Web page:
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TODAY: 150th Anniversary of Gettysburg Address

ITHACA, N.Y. -- (WSYR-TV) - Thousands are expected to gather in Gettysburg, Pennsylvania Tuesday to pay tribute to President Abraham Lincoln and his most famous speech. Only a few copies of the speech exist - here's a look at one of them.
ITHACA, N.Y. -- (WSYR-TV) - Thousands are expected to gather in Gettysburg, Pennsylvania Tuesday to pay tribute to President Abraham Lincoln and his most famous speech.

Tuesday marks the 150th Anniversary of the Gettysburg Address.

Only five of Lincoln's handwritten versions of speech are known to exist - and the only one in a private collection is at Cornell University.

The words "Four score and seven years ago" have been etched into America's consciousness for generations.

But the speech on display at Cornell this week took the President only two minutes to read.

Lincoln was not the main speaker that day at the dedication of the Soldiers National Cemetery just months after the bloody battle of Gettysburg.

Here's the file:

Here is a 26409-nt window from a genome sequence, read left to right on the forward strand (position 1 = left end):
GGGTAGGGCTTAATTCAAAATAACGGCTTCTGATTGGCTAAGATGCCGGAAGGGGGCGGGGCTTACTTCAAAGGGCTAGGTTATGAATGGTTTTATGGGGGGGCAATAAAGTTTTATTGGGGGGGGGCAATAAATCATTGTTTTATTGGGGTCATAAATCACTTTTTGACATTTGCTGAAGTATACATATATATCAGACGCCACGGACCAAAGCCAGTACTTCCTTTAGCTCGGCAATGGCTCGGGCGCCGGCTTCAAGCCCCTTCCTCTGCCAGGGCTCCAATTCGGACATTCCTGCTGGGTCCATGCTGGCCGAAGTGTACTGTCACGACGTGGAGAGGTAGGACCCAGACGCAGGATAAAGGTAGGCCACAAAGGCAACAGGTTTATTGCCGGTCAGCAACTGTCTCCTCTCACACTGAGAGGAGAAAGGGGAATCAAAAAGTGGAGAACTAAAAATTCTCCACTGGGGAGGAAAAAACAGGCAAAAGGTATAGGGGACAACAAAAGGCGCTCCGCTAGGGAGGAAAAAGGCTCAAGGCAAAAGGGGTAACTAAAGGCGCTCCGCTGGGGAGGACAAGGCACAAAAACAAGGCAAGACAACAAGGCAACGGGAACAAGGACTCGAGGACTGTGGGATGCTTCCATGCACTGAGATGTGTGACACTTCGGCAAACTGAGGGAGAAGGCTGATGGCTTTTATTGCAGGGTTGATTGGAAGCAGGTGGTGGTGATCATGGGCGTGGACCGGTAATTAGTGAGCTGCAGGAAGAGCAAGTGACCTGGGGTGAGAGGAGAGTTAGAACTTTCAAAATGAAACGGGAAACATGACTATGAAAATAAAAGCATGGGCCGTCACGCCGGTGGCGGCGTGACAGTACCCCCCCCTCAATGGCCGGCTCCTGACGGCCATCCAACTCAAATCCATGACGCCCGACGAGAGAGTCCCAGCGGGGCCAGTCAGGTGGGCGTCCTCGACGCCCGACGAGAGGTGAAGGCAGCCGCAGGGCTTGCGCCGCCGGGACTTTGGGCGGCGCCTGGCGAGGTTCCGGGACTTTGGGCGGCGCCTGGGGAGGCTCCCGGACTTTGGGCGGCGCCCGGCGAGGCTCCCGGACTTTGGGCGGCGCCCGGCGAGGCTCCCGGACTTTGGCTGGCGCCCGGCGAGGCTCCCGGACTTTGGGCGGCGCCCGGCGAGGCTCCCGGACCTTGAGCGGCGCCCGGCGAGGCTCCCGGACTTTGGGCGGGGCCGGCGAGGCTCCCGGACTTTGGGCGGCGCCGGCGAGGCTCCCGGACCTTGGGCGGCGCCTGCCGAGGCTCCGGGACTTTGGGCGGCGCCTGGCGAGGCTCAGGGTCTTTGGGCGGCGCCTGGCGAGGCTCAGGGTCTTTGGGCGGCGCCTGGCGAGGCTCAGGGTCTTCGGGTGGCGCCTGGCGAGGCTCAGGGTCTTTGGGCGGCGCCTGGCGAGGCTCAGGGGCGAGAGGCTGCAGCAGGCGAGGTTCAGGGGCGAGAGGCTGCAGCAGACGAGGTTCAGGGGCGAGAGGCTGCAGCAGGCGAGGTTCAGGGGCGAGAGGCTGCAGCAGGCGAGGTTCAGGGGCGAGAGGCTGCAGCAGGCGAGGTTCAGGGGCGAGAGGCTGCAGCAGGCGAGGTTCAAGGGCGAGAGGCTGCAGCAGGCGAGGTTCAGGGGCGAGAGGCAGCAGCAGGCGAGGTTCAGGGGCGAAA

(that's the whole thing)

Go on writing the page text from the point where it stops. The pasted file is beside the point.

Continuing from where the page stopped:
"He was invited rather belatedly. Formally, we think he was invited verbally, informally much earlier and that he was planning all along that he wanted to address the nation about the meaning of the war and what was going to be needed to win this war," said Lance Heidig, administrator of the Cornell Rare and Manuscript Collection.

There are five known copies of the speech in Lincoln's handwriting - two written before delivering the speech. The remaining ones, like the copy at Cornell, were written in February of the next year and were produced later for soldier benefit events.

The copy came to Cornell twice - once from a chemistry professor who owned it. He was the grandson of a famous historian for whom it was originally penned; and then later it was bought at auction by another prominent member of the school who donated it.

Jennifer Rouin was among those who made a pilgrimage to see the copy of the speech.

"I think it just really brings home the sentiment that he was feeling at the time. It's just full of such heartfelt emotions he was writing of the impact of the war," she said.

"It's all the emotions in one, you really can't believe that's something he sat down and personally wrote and as Jennifer said it's so beyond the type written, it's knowing what he put into himself when he wrote those words," said another visitor, Brenda Teeter.

The four other copies of the Gettysburg Address are owned by public institutions: Two at the Library of Congress, one at the Illinois State Historical Library, and one in the Lincoln Room at the White House.

Visit Cornell's Remembering Lincoln at Gettysburg page for a virtual exhibit.



(story contributed by WSYR, Syracuse, NY)

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